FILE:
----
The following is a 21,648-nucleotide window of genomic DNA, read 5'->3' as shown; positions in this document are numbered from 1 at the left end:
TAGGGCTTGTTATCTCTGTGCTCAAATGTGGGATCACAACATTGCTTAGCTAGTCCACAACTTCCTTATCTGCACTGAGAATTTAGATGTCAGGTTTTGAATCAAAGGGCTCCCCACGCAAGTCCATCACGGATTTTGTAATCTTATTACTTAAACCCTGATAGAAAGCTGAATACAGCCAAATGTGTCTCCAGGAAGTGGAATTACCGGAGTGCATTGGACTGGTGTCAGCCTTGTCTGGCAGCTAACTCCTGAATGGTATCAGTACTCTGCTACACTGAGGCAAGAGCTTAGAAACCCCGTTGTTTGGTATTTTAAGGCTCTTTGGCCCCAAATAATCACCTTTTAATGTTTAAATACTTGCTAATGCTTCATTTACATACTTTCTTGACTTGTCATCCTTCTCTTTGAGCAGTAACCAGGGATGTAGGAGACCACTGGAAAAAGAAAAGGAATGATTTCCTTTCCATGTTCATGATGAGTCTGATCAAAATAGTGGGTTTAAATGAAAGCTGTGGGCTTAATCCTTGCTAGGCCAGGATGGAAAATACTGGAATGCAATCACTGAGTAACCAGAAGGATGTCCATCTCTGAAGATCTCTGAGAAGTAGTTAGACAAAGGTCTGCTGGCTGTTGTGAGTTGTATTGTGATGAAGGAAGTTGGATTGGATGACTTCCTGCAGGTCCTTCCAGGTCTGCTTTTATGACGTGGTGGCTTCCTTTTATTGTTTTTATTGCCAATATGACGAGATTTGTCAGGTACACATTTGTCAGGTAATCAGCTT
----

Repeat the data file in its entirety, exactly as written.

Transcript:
The following is a 21,648-nucleotide window of genomic DNA, read 5'->3' as shown; positions in this document are numbered from 1 at the left end:
TAGGGCTTGTTATCTCTGTGCTCAAATGTGGGATCACAACATTGCTTAGCTAGTCCACAACTTCCTTATCTGCACTGAGAATTTAGATGTCAGGTTTTGAATCAAAGGGCTCCCCACGCAAGTCCATCACGGATTTTGTAATCTTATTACTTAAACCCTGATAGAAAGCTGAATACAGCCAAATGTGTCTCCAGGAAGTGGAATTACCGGAGTGCATTGGACTGGTGTCAGCCTTGTCTGGCAGCTAACTCCTGAATGGTATCAGTACTCTGCTACACTGAGGCAAGAGCTTAGAAACCCCGTTGTTTGGTATTTTAAGGCTCTTTGGCCCCAAATAATCACCTTTTAATGTTTAAATACTTGCTAATGCTTCATTTACATACTTTCTTGACTTGTCATCCTTCTCTTTGAGCAGTAACCAGGGATGTAGGAGACCACTGGAAAAAGAAAAGGAATGATTTCCTTTCCATGTTCATGATGAGTCTGATCAAAATAGTGGGTTTAAATGAAAGCTGTGGGCTTAATCCTTGCTAGGCCAGGATGGAAAATACTGGAATGCAATCACTGAGTAACCAGAAGGATGTCCATCTCTGAAGATCTCTGAGAAGTAGTTAGACAAAGGTCTGCTGGCTGTTGTGAGTTGTATTGTGATGAAGGAAGTTGGATTGGATGACTTCCTGCAGGTCCTTCCAGGTCTGCTTTTATGACGTGGTGGCTTCCTTTTATTGTTTTTATTGCCAATATGACGAGATTTGTCAGGTACACATTTGTCAGGTAATCAGCTT